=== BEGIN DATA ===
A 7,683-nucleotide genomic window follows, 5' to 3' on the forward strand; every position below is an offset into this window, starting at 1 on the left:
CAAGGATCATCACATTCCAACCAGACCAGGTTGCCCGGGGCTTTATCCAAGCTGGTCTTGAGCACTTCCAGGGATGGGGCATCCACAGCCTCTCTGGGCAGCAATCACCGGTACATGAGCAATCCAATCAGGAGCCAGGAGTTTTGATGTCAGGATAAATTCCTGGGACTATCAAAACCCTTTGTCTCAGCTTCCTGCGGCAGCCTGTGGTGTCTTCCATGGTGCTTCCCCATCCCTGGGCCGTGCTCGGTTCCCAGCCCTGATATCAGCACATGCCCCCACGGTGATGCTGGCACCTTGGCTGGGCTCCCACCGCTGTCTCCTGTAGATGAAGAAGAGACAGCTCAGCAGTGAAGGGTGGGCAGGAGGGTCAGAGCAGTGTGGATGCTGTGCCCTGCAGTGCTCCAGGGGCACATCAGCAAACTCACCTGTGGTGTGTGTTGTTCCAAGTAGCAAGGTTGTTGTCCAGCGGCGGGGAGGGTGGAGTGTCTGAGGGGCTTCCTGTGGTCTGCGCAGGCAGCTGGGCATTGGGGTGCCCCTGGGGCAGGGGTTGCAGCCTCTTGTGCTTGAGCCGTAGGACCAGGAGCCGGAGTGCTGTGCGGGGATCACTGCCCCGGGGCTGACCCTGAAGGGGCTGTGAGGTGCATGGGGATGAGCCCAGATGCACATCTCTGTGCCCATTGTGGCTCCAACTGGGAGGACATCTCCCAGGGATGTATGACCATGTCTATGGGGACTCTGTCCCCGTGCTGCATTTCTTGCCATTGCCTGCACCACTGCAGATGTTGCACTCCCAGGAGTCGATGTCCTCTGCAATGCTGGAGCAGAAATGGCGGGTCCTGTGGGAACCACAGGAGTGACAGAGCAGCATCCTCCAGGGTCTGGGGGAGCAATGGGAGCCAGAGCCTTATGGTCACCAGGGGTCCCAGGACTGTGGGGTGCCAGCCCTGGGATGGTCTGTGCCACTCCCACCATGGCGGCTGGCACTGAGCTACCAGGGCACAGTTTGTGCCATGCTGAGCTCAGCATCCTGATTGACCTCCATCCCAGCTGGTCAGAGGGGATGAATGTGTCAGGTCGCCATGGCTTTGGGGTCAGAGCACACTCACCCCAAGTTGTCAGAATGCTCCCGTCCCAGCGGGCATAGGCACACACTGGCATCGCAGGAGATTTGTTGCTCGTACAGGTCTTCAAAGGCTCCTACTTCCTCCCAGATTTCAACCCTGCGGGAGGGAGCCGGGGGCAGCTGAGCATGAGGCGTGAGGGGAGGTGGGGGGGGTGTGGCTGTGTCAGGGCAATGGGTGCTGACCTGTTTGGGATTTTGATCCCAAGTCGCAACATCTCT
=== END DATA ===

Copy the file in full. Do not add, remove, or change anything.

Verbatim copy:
A 7,683-nucleotide genomic window follows, 5' to 3' on the forward strand; every position below is an offset into this window, starting at 1 on the left:
CAAGGATCATCACATTCCAACCAGACCAGGTTGCCCGGGGCTTTATCCAAGCTGGTCTTGAGCACTTCCAGGGATGGGGCATCCACAGCCTCTCTGGGCAGCAATCACCGGTACATGAGCAATCCAATCAGGAGCCAGGAGTTTTGATGTCAGGATAAATTCCTGGGACTATCAAAACCCTTTGTCTCAGCTTCCTGCGGCAGCCTGTGGTGTCTTCCATGGTGCTTCCCCATCCCTGGGCCGTGCTCGGTTCCCAGCCCTGATATCAGCACATGCCCCCACGGTGATGCTGGCACCTTGGCTGGGCTCCCACCGCTGTCTCCTGTAGATGAAGAAGAGACAGCTCAGCAGTGAAGGGTGGGCAGGAGGGTCAGAGCAGTGTGGATGCTGTGCCCTGCAGTGCTCCAGGGGCACATCAGCAAACTCACCTGTGGTGTGTGTTGTTCCAAGTAGCAAGGTTGTTGTCCAGCGGCGGGGAGGGTGGAGTGTCTGAGGGGCTTCCTGTGGTCTGCGCAGGCAGCTGGGCATTGGGGTGCCCCTGGGGCAGGGGTTGCAGCCTCTTGTGCTTGAGCCGTAGGACCAGGAGCCGGAGTGCTGTGCGGGGATCACTGCCCCGGGGCTGACCCTGAAGGGGCTGTGAGGTGCATGGGGATGAGCCCAGATGCACATCTCTGTGCCCATTGTGGCTCCAACTGGGAGGACATCTCCCAGGGATGTATGACCATGTCTATGGGGACTCTGTCCCCGTGCTGCATTTCTTGCCATTGCCTGCACCACTGCAGATGTTGCACTCCCAGGAGTCGATGTCCTCTGCAATGCTGGAGCAGAAATGGCGGGTCCTGTGGGAACCACAGGAGTGACAGAGCAGCATCCTCCAGGGTCTGGGGGAGCAATGGGAGCCAGAGCCTTATGGTCACCAGGGGTCCCAGGACTGTGGGGTGCCAGCCCTGGGATGGTCTGTGCCACTCCCACCATGGCGGCTGGCACTGAGCTACCAGGGCACAGTTTGTGCCATGCTGAGCTCAGCATCCTGATTGACCTCCATCCCAGCTGGTCAGAGGGGATGAATGTGTCAGGTCGCCATGGCTTTGGGGTCAGAGCACACTCACCCCAAGTTGTCAGAATGCTCCCGTCCCAGCGGGCATAGGCACACACTGGCATCGCAGGAGATTTGTTGCTCGTACAGGTCTTCAAAGGCTCCTACTTCCTCCCAGATTTCAACCCTGCGGGAGGGAGCCGGGGGCAGCTGAGCATGAGGCGTGAGGGGAGGTGGGGGGGGTGTGGCTGTGTCAGGGCAATGGGTGCTGACCTGTTTGGGATTTTGATCCCAAGTCGCAACATCTCT